“People disappear when they die. Their voice, their laughter, the warmth of their breath. Their flesh. Eventually their bones. All living memory of them ceases. This is both dreadful and natural. yet for some there is an exception to this annihilation. For in the books they write they continue to exist. We can rediscover them. Their humor, their tone of voice, their moods. Through the written word they can anger you or make you happy. They can comfort you. They can perplex you. They can alter you. All this, even though they are dead. Like flies in amber, like corpses frozen in ice, that which according to the laws of nature should pass away is, by the miracle of ink on paper, preserved. It is a kind of magic. “
Maybe that’s why we blog, hoping for a little immortality? Or maybe that’s why we delete entire blogs, entire entries, uncomfortable with the thought that this passing mood or passion will live to be an embarrassment?
The clouds are gone, and it is looking like a beautiful day in Kuwait. With the schools out for winter break, the roads are even driveable! Wooo HOO, Kuwait, get out there and have yourselves a great day!
In the hard copy of yesterday’s Kuwait Times (unfortunately, not the electronic edition) there was a small article featuring a Kuwait meteorologist who said that due to the south (easterly?) winds prevailing at this time of year, we could expect rain frequently throughout February. We sure need it. Yesterday was such a treat, but to quote Jewaira we need “More! More!”
This is today’s entry from Anu Garg’s A Word A Day.
Wordsmith.org The Magic of Words
This week’s theme
Words from Obama
This week’s words
with Anu Garg
Tomorrow Barack Obama will become president of the US, and not a moment too soon. This week we’ll feature words from Obama, words from his books, speeches, and interviews.
Unlike most politicians, who hire ghostwriters, Obama writes his own books. He’s a gifted writer. Reading his words you can see his thought process. He’s not one who sees the globe in black and white. He has lived outside the US and has been exposed to other cultures. He realizes that just because someone has a different set of beliefs, just because someone looks different, doesn’t mean he’s wrong — sometimes there can be two ways to do something and both can be right.
Obama is to be commended for his accomplishments. We’ve come a long way in this country. But we still have far to go before we can call ourselves truly unbiased. Real progress will be when any capable person can have a fair chance at winning the highest office, even someone who happens to be, say, a black gay vegan atheist woman.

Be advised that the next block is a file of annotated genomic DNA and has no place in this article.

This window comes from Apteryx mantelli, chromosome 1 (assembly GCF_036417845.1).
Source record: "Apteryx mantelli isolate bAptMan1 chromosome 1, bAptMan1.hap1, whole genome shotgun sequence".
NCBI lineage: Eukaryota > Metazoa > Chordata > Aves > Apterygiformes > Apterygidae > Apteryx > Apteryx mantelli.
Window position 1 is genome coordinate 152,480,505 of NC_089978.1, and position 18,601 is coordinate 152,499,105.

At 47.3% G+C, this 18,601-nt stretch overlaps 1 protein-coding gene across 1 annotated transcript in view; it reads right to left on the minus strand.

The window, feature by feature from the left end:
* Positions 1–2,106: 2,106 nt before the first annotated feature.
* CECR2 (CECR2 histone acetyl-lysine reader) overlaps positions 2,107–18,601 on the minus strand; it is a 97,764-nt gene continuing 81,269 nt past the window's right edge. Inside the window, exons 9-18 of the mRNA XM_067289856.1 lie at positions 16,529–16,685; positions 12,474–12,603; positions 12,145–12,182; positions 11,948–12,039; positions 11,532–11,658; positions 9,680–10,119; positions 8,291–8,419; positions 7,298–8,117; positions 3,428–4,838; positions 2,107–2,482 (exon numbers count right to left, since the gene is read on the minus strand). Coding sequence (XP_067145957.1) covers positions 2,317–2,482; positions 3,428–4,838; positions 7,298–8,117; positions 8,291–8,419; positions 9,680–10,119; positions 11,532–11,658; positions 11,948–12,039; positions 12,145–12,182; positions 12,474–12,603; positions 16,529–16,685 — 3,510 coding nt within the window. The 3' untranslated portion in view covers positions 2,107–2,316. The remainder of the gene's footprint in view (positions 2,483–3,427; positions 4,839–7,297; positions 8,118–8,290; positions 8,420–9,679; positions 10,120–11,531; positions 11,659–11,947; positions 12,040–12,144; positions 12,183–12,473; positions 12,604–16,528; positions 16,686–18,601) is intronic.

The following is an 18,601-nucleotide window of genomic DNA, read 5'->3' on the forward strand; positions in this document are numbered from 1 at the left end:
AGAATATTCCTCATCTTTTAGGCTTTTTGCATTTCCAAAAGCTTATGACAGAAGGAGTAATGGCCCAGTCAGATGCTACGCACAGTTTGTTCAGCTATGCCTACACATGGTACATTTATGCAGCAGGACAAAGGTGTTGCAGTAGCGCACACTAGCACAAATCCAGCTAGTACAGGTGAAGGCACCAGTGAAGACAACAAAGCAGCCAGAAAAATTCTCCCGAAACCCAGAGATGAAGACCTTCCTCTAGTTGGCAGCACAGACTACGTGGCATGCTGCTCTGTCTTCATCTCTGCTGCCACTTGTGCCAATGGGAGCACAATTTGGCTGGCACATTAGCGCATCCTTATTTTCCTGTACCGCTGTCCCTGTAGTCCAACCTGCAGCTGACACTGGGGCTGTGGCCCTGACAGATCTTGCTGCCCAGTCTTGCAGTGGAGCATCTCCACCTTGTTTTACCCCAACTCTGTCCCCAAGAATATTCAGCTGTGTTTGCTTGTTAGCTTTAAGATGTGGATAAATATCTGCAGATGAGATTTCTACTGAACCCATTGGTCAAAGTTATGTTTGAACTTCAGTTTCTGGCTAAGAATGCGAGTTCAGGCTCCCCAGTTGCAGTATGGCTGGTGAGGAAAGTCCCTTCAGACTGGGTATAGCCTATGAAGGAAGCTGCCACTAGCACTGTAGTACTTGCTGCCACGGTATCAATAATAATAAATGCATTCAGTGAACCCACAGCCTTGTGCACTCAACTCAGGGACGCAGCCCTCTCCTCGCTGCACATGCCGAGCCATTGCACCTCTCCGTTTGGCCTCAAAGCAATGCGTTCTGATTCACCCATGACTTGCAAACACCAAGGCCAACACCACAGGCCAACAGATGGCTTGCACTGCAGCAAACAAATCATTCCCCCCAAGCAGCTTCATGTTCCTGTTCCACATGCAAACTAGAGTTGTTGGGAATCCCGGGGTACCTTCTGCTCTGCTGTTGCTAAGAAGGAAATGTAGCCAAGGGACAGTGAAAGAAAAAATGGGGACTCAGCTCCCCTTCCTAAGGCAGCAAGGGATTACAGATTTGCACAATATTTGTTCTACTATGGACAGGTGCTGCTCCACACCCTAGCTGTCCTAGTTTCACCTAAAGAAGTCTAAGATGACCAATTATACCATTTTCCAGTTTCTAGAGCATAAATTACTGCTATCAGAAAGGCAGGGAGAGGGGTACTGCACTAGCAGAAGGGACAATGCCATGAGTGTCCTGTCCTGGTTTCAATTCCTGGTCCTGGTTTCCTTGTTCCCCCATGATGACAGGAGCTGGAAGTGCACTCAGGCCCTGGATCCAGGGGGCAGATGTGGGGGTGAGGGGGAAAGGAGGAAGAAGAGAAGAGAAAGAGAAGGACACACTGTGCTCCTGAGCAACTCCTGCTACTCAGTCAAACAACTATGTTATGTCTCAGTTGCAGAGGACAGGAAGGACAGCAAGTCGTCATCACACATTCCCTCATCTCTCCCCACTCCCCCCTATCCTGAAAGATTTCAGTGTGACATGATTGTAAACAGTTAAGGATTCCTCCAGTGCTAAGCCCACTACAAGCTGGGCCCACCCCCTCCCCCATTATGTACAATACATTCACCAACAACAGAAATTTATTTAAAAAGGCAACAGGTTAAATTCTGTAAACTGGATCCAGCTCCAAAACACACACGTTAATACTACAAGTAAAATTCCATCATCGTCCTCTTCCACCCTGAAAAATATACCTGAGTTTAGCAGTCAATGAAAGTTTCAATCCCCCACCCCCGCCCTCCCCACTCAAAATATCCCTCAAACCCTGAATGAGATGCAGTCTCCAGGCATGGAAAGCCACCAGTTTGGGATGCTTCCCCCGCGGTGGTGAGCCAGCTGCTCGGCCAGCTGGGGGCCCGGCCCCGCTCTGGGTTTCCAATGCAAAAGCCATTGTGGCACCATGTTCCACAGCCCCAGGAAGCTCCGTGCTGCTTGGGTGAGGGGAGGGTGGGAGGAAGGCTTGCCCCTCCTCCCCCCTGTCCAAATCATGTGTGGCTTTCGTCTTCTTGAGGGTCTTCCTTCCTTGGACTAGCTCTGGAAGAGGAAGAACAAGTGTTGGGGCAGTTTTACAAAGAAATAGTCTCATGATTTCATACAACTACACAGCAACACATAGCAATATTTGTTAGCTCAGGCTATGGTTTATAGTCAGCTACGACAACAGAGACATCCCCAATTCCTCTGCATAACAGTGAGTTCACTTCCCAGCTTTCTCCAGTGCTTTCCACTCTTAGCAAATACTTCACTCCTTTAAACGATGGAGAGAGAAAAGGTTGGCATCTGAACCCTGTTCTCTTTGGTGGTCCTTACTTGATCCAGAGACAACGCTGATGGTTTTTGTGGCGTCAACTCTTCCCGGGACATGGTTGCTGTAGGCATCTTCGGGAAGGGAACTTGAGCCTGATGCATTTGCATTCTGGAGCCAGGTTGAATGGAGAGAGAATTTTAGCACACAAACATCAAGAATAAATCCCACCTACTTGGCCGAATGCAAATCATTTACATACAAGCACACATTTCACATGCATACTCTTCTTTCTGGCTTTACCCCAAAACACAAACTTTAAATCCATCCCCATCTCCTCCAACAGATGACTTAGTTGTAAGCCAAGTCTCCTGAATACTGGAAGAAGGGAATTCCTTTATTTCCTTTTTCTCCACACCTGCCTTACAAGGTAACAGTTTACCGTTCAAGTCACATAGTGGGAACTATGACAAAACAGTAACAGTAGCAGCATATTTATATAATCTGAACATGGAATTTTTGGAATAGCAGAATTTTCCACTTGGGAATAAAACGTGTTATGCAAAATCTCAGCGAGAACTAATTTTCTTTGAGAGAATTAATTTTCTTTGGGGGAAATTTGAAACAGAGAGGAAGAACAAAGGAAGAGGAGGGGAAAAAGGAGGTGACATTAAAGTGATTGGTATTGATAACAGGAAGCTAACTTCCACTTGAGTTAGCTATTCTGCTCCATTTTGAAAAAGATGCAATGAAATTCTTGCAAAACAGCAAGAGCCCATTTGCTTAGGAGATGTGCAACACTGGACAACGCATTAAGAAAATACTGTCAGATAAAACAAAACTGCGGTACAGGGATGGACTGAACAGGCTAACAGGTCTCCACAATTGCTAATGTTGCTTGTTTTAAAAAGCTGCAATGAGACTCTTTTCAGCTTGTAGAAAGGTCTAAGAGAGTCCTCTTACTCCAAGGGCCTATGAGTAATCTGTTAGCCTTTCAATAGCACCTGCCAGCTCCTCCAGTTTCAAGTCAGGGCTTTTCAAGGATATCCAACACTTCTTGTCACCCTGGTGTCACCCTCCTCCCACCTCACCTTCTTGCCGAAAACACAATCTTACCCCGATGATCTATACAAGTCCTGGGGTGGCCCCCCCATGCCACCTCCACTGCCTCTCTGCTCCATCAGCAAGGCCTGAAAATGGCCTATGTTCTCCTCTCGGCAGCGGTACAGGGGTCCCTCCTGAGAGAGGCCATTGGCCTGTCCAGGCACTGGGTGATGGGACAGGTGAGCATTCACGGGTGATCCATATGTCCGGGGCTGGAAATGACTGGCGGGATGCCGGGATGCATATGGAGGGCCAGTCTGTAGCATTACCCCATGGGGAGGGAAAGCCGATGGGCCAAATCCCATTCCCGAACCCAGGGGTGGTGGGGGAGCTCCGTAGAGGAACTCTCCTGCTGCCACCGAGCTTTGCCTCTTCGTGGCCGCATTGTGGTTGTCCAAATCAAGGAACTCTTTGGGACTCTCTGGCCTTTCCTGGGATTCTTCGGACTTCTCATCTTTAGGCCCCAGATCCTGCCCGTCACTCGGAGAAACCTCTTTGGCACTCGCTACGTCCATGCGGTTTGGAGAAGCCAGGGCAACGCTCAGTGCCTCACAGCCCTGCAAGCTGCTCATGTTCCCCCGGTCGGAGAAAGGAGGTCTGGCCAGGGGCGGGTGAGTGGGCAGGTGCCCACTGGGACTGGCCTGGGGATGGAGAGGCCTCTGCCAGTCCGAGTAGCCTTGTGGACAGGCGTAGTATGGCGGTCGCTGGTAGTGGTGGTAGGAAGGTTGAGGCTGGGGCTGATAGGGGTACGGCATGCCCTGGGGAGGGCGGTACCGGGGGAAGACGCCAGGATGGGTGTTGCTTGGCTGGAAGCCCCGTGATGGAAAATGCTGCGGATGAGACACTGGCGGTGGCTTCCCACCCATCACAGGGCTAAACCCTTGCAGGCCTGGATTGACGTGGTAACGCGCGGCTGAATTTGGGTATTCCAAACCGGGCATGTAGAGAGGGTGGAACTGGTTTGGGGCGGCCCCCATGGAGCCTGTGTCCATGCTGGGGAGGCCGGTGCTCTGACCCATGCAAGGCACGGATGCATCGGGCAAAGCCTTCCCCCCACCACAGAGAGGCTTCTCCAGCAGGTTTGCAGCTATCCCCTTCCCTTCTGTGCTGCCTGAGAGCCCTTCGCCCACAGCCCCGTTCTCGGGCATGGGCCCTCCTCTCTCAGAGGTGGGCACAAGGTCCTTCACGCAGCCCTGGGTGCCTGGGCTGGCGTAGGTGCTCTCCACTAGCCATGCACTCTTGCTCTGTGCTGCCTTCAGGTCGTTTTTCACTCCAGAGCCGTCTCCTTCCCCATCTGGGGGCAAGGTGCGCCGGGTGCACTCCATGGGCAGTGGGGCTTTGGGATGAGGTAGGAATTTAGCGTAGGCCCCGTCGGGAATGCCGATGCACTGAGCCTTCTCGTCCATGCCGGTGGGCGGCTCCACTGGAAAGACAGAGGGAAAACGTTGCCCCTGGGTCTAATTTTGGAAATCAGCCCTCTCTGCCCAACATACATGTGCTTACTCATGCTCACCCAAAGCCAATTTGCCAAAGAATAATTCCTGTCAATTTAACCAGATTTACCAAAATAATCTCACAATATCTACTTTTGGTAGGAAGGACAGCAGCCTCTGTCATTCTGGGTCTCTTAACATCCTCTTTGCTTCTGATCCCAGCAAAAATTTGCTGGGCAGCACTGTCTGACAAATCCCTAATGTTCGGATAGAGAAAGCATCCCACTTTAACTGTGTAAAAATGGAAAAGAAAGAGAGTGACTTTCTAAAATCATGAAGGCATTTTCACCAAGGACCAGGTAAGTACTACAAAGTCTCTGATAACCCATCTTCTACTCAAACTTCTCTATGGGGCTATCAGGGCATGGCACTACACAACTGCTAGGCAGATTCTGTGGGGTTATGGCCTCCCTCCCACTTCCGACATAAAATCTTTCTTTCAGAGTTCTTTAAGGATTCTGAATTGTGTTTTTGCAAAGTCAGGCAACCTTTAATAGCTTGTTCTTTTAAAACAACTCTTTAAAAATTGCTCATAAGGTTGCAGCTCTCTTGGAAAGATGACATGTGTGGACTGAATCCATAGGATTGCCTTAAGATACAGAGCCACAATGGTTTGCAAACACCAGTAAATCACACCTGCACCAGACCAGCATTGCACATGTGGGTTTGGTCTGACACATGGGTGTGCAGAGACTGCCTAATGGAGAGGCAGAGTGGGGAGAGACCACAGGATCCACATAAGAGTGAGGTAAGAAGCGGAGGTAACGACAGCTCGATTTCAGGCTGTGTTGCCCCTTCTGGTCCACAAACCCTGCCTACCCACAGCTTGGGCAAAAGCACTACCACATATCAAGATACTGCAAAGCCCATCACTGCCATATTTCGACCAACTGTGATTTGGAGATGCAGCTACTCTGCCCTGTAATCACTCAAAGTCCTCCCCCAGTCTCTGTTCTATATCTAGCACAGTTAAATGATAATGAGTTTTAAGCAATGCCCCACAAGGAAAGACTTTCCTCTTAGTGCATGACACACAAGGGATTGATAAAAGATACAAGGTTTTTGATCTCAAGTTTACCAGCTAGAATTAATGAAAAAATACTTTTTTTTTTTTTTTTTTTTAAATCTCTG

Anything is possible… but don’t hold your breath.
verb intr.: To be united; to work or hold together.
From Latin cohaerere, from co- (together) + haerere (to stick).
“I learned to slip back and forth between my black and white worlds, understanding that each possessed its own language and customs and structures of meaning, convinced that with a bit of translation on my part the two worlds would eventually cohere.”
Barack Obama; Dreams From My Father; Times Books; 1995.
A THOUGHT FOR TODAY:
I have a dream that my four little children will one day live in a nation where they will not be judged by the color of their skin but by the content of their character. -Martin Luther King, Jr., civil-rights leader (1929-1968)
Here is what Anu Garg isn’t saying, and my guess is he hasn’t thought twice about it. He is an American. He was not born in America, he immigrated to America – as most of us did, meaning our forefathers and mothers came from Europe, from Africa, from Asia and from India and the Middle East and – and – and. As an immigrant, as an American, he is free to say what he wants. Free to be happy Obama is president, and at the same time free to say that the system is not yet free enough.
I also totally love it that his quote for today is from Martin Luther King, who we are celebrating in America, on this national holiday.
We don’t have to agree. I love it that he is passionate about his beliefs, and that he provides A-Word-A-Day as a public service, entirely free, every day sending a new word, defined and used in context, to subscribers in every nation in the world. I admire people like him, like the Rajab family here in Kuwait, like Andrew Carnegie who started most of the small town libraries in the United States, people who use what they have been given to give back to the world-at-large.
You can see A Word A Day leads my blogroll. You can subscribe by clicking on the blue type above. 🙂